How does Emily Dickinson portray the body and soul in 'I'm afraid to own a Body -' (1090)?

Dickinson recurrently uses property and material spaces as metaphors for the body to frame the societal pressures that women faced, effectively transmuting the body into ownable and controllable property. We see this transformation enacted through the alliteration of the third and fourth lines of (1090), Dickinson reverses the transition from “body” to “soul” in the first two lines and proceeds to portray the instability of the female ownership of a body and soul. Beginning with “Profound”, the most intangible term of the alliterated P’s, she repeatedly alliterates with words that have progressively more tangible and material associations. “Profound” is destabilised by the medial caesura dash and the word “precarious”, which is immediately followed by “Property”, portraying the instability of the immaterial soul in relation to the material body. “precarious” in this usage enacts its definition, it is itself destabilising the spirit. The word “precarious” is uncapitalized in comparison with “Profound” and “Property” which provides support for the idea that the “Profound” and “Property” are symbolic representatives of the soul and body respectively. If we read the external body as the “precarious Property” - which contains no partitions of punctuation allowing the reader to group it into a single unit – the body is the “precarious Property” and therefore plays an integral role in the soul’s destabilisation.
Describing the body as a “precarious Property” is multi-layered in ostensible meaning, the word “Property” confluently applies to both the individual’s ownership of their own body whilst simultaneously alluding to a body being owned as another individual’s property. This anxiety regarding the ownership of the body continues through the next line, Dickinson includes a terminal caesura in “Property-“, separating it from “Possession” which is reminiscent of the speaker’s associative afterthought. The transition in connotation from “Property-“to “Possession” provides a diminution between the terms and a distinction between the more plural implications of “Property” and the typically singular “Possession”. Dickinson is ostensibly alluding to women and their bodies on a macroscopic scale being the universal property of the patriarchal society. Conversely on a microscopic scale, the “possession” of a single woman by a single husband or father. Dickinson breaks the chain from immaterial to material with the “not”, which sharply contrasts the alliterative flow of before with a negative preposition followed by “optional”. The use of “optional” is particularly interesting to conclude the alliterative lines as it also contains a “P”. The alliteration has transitioned from the original “Profound” (immaterial spirit), to “Property” and “Possession” (material body), until the “P” is been entirely encapsulated within the uncapitalized “optional-“. Dickinson has slowly disempowered the “Profound[ness]” of the soul, devaluing its relationship with the body by transforming it into ownable property. She enacts this relationship as she breaks the alliterative chain with “not optional-“; the word entirely swallows the aforementioned alliterative “P” in a term that’s definition characterises the absolute lack of choice that women have over the bodies. The lack of capitalisation also indicates the lack of power that women have in comparison to men, the profound “P”, is impotent and inevitably smothered. The soul is imprisoned in the female body and is thus ownable and controllable by its patriarchal oppressors, explaining the double anxiety over body and soul ownership at the beginning of the poem.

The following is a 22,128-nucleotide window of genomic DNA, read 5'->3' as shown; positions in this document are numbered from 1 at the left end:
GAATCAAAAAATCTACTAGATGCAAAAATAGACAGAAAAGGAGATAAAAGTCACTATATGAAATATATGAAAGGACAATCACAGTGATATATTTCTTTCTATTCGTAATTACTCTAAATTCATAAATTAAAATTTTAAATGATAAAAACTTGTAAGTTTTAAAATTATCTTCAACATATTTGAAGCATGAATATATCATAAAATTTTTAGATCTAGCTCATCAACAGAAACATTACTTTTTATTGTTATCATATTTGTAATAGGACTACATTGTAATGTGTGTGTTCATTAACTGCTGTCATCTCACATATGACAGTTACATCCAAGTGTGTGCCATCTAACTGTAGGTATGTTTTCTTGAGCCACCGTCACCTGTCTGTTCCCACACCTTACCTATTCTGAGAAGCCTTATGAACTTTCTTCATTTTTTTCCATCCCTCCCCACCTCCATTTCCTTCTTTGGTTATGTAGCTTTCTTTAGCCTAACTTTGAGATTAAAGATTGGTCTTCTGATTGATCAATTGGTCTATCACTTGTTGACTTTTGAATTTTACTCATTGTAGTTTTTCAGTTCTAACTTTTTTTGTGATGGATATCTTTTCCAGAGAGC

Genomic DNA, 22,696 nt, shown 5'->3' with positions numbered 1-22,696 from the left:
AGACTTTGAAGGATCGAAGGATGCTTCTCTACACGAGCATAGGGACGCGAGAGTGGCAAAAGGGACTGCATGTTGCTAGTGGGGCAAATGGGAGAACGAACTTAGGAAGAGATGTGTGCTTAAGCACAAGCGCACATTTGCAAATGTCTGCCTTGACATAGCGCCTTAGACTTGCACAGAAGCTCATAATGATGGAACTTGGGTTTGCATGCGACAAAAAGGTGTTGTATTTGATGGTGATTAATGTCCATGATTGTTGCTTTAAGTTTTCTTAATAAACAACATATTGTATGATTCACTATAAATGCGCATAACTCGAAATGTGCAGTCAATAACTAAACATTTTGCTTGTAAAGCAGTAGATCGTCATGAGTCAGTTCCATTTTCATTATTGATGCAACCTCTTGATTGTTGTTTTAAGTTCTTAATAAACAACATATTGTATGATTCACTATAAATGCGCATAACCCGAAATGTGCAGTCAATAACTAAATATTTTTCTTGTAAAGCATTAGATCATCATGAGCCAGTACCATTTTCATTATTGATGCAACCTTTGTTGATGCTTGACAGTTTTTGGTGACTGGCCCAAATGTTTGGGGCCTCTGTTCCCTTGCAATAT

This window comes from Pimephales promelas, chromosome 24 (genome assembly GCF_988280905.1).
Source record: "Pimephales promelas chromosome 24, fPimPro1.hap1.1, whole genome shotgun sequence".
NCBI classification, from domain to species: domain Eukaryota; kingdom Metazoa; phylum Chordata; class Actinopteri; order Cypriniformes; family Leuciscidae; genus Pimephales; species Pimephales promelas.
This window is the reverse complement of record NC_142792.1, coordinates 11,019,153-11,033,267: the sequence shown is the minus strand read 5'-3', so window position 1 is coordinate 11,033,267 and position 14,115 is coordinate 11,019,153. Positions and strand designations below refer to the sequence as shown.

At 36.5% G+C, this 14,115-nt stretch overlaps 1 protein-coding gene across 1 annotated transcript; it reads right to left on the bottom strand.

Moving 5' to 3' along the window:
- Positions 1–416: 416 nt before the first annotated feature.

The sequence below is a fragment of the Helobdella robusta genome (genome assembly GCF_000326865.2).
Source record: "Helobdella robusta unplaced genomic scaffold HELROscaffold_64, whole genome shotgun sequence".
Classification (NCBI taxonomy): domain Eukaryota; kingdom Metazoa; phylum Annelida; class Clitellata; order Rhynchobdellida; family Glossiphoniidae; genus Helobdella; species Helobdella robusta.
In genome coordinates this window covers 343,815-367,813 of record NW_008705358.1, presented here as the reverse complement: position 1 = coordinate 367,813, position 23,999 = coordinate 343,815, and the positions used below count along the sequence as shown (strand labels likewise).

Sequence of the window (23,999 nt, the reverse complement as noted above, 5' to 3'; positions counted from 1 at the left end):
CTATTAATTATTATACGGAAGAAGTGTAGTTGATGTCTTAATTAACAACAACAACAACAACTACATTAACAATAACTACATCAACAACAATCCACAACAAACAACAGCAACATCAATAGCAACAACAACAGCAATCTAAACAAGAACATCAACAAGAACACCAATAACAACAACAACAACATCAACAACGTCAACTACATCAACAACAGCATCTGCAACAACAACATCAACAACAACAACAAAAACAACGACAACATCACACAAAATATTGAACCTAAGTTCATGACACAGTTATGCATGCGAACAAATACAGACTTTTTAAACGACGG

Answered by William B. English tutor


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